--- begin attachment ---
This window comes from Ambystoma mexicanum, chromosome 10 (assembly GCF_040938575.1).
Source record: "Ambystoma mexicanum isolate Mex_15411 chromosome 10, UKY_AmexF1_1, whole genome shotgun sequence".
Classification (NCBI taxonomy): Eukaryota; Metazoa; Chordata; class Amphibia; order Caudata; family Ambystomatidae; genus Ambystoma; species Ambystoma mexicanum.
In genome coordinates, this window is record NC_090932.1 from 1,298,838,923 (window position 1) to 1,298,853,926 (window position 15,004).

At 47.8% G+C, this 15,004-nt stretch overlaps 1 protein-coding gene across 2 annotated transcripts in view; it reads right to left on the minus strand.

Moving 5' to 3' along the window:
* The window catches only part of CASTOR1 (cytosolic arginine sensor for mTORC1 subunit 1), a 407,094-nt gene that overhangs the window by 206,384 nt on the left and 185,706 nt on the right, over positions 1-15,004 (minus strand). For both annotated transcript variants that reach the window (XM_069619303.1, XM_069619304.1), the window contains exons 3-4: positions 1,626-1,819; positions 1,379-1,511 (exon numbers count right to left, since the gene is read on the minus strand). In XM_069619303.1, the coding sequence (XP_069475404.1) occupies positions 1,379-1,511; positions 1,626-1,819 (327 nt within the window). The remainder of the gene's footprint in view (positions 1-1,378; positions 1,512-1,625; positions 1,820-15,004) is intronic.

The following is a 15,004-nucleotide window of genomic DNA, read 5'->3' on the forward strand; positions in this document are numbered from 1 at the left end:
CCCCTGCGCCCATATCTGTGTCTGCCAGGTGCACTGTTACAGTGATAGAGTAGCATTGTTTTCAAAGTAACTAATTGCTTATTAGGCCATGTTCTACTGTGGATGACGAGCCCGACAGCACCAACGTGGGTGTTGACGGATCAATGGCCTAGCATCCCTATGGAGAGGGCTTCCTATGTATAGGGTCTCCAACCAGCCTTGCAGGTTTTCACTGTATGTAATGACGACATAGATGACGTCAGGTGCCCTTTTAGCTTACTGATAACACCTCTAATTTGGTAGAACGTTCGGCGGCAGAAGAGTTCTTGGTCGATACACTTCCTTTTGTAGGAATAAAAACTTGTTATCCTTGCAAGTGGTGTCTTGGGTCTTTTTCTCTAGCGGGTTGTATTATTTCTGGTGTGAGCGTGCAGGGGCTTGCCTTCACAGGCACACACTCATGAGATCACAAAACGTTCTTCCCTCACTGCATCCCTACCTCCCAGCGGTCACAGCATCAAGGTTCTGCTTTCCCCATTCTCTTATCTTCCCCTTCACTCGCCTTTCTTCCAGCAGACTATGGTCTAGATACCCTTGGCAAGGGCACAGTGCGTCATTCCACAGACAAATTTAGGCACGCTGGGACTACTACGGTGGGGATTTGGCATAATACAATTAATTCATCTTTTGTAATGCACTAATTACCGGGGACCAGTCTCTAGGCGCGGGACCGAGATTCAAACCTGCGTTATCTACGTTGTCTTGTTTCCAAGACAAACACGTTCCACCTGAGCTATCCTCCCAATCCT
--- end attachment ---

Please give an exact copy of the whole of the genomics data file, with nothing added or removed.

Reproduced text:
This window comes from Ambystoma mexicanum, chromosome 10 (assembly GCF_040938575.1).
Source record: "Ambystoma mexicanum isolate Mex_15411 chromosome 10, UKY_AmexF1_1, whole genome shotgun sequence".
Classification (NCBI taxonomy): Eukaryota; Metazoa; Chordata; class Amphibia; order Caudata; family Ambystomatidae; genus Ambystoma; species Ambystoma mexicanum.
In genome coordinates, this window is record NC_090932.1 from 1,298,838,923 (window position 1) to 1,298,853,926 (window position 15,004).

At 47.8% G+C, this 15,004-nt stretch overlaps 1 protein-coding gene across 2 annotated transcripts in view; it reads right to left on the minus strand.

Moving 5' to 3' along the window:
* The window catches only part of CASTOR1 (cytosolic arginine sensor for mTORC1 subunit 1), a 407,094-nt gene that overhangs the window by 206,384 nt on the left and 185,706 nt on the right, over positions 1-15,004 (minus strand). For both annotated transcript variants that reach the window (XM_069619303.1, XM_069619304.1), the window contains exons 3-4: positions 1,626-1,819; positions 1,379-1,511 (exon numbers count right to left, since the gene is read on the minus strand). In XM_069619303.1, the coding sequence (XP_069475404.1) occupies positions 1,379-1,511; positions 1,626-1,819 (327 nt within the window). The remainder of the gene's footprint in view (positions 1-1,378; positions 1,512-1,625; positions 1,820-15,004) is intronic.

The following is a 15,004-nucleotide window of genomic DNA, read 5'->3' on the forward strand; positions in this document are numbered from 1 at the left end:
CCCCTGCGCCCATATCTGTGTCTGCCAGGTGCACTGTTACAGTGATAGAGTAGCATTGTTTTCAAAGTAACTAATTGCTTATTAGGCCATGTTCTACTGTGGATGACGAGCCCGACAGCACCAACGTGGGTGTTGACGGATCAATGGCCTAGCATCCCTATGGAGAGGGCTTCCTATGTATAGGGTCTCCAACCAGCCTTGCAGGTTTTCACTGTATGTAATGACGACATAGATGACGTCAGGTGCCCTTTTAGCTTACTGATAACACCTCTAATTTGGTAGAACGTTCGGCGGCAGAAGAGTTCTTGGTCGATACACTTCCTTTTGTAGGAATAAAAACTTGTTATCCTTGCAAGTGGTGTCTTGGGTCTTTTTCTCTAGCGGGTTGTATTATTTCTGGTGTGAGCGTGCAGGGGCTTGCCTTCACAGGCACACACTCATGAGATCACAAAACGTTCTTCCCTCACTGCATCCCTACCTCCCAGCGGTCACAGCATCAAGGTTCTGCTTTCCCCATTCTCTTATCTTCCCCTTCACTCGCCTTTCTTCCAGCAGACTATGGTCTAGATACCCTTGGCAAGGGCACAGTGCGTCATTCCACAGACAAATTTAGGCACGCTGGGACTACTACGGTGGGGATTTGGCATAATACAATTAATTCATCTTTTGTAATGCACTAATTACCGGGGACCAGTCTCTAGGCGCGGGACCGAGATTCAAACCTGCGTTATCTACGTTGTCTTGTTTCCAAGACAAACACGTTCCACCTGAGCTATCCTCCCAATCCT